Serco Europe, a provider of services to the space sector, has just launched a research incubator at its Italian Head Office near Rome.
Two colleagues in a space control centre looking at data on multiple computer screens.
The Red Lab is a research hub which aims to strengthen Serco’s relationships with universities and research institutes and encourage cooperation in space research and innovation.
Through the Red Lab, Serco will provide research opportunities in the field of Earth Observation and will host students and young scientists conducting their research at Serco’s sites. Two partnerships between Serco and Sapienza University and Tor Vergata University Space Science and Technology Master in Rome have recently been announced and more agreements will be concluded over the next few months.
As part of these partnerships, Sapienza University students have started working with Serco on snow measurements in central Italy by using Copernicus Sentinel-1 data and students from Tor Vergata University are focused on using satellite imagery to improve agriculture monitoring systems. Serco employees are also being invited to participate in the Red Lab activities in order to foster innovation in their own services and develop their scientific skills.
Raffaele Crapolicchio, Serco Red Lab Manager said about the project he initiated: “The Red Lab is an invaluable opportunity for young researchers and scientists to receive mentoring opportunities and gain industry experience and for Serco to proudly contribute to Earth Observation Research and Innovation.”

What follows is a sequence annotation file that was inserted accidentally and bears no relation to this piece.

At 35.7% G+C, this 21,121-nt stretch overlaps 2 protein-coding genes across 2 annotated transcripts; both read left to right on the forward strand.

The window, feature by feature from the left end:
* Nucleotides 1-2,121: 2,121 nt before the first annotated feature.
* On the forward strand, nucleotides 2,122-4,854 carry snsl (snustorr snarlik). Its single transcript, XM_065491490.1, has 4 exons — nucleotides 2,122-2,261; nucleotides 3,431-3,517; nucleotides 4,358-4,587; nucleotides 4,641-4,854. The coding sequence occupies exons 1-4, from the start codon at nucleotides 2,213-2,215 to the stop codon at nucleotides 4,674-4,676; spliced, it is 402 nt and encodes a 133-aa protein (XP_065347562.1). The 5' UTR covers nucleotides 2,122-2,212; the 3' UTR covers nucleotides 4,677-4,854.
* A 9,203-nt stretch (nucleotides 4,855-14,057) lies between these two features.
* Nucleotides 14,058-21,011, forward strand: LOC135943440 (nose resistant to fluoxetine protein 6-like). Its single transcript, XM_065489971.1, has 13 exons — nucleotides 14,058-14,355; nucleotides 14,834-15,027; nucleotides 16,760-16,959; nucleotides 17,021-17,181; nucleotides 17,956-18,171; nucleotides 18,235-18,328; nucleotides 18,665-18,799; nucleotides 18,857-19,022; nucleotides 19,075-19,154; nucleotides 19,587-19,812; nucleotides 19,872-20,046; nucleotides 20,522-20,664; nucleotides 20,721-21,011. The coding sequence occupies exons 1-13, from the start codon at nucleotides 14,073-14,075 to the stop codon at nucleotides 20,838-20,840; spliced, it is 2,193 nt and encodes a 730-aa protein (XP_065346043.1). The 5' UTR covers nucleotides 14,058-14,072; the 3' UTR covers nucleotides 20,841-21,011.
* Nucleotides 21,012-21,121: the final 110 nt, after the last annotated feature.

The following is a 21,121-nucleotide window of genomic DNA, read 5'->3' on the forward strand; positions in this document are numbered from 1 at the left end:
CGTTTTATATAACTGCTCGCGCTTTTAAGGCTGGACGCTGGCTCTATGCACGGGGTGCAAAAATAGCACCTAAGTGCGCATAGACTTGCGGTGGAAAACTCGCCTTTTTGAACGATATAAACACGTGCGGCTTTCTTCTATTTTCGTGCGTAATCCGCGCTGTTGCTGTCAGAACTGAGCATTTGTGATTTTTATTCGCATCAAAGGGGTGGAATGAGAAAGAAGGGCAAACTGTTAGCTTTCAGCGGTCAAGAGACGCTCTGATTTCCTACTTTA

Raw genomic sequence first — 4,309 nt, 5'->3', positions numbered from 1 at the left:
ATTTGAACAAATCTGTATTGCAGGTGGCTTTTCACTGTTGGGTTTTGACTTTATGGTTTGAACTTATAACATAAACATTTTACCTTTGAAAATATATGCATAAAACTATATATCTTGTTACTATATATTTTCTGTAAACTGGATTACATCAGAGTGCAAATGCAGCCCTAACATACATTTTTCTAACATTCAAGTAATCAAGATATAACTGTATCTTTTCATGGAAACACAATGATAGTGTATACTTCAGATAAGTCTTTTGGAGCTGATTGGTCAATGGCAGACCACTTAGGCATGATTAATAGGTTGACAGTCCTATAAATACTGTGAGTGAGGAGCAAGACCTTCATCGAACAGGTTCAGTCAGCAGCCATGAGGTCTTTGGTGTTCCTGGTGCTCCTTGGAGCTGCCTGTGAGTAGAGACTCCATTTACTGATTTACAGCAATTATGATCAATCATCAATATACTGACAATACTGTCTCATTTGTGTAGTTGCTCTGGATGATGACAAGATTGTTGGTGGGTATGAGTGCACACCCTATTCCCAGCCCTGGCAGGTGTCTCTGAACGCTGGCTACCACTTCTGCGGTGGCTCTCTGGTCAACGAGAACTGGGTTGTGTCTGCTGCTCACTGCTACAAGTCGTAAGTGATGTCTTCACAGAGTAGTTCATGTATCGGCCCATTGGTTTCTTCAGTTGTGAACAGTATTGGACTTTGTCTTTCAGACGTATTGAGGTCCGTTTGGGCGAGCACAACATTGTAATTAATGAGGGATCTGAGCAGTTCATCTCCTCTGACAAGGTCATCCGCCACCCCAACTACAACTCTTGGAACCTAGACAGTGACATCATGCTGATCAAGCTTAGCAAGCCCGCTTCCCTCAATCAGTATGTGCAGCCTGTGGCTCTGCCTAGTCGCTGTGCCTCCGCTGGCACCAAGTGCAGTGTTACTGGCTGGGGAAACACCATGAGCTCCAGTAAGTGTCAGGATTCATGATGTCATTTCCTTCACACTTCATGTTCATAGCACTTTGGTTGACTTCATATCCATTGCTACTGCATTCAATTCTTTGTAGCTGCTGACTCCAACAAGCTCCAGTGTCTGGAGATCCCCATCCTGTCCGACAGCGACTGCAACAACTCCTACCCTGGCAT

He added: “It is an honour for the Red Lab ambassadors and me to be at the forefront of space research together with prestigious universities’ students and young scientists. We have great IT infrastructure and processing capabilities, based on the ONDA DIAS Serco's cloud-based platform with access to geospatial data, to ensure ideal conditions for conducting research.”
Research calls will be released every year between March and May. The grant opportunities will take the form of curricular internships for university students or young scientists and Serco will also provide grants for PhD students for a duration of three years.
Roberto Mulatti, Serco Italy’s General Manager, said: “This is an exciting pilot project that will help strengthen Serco’s scientific capabilities in the field of Earth Observation and support the development of new applications based on satellite data to always improve our services”
Francesco Berrilli, Professor at the Tor Vergata University said about the initiative: “Industry–university collaborations are much needed, and I am very positive about this initiative which opens new avenues for interaction between students and the industry.”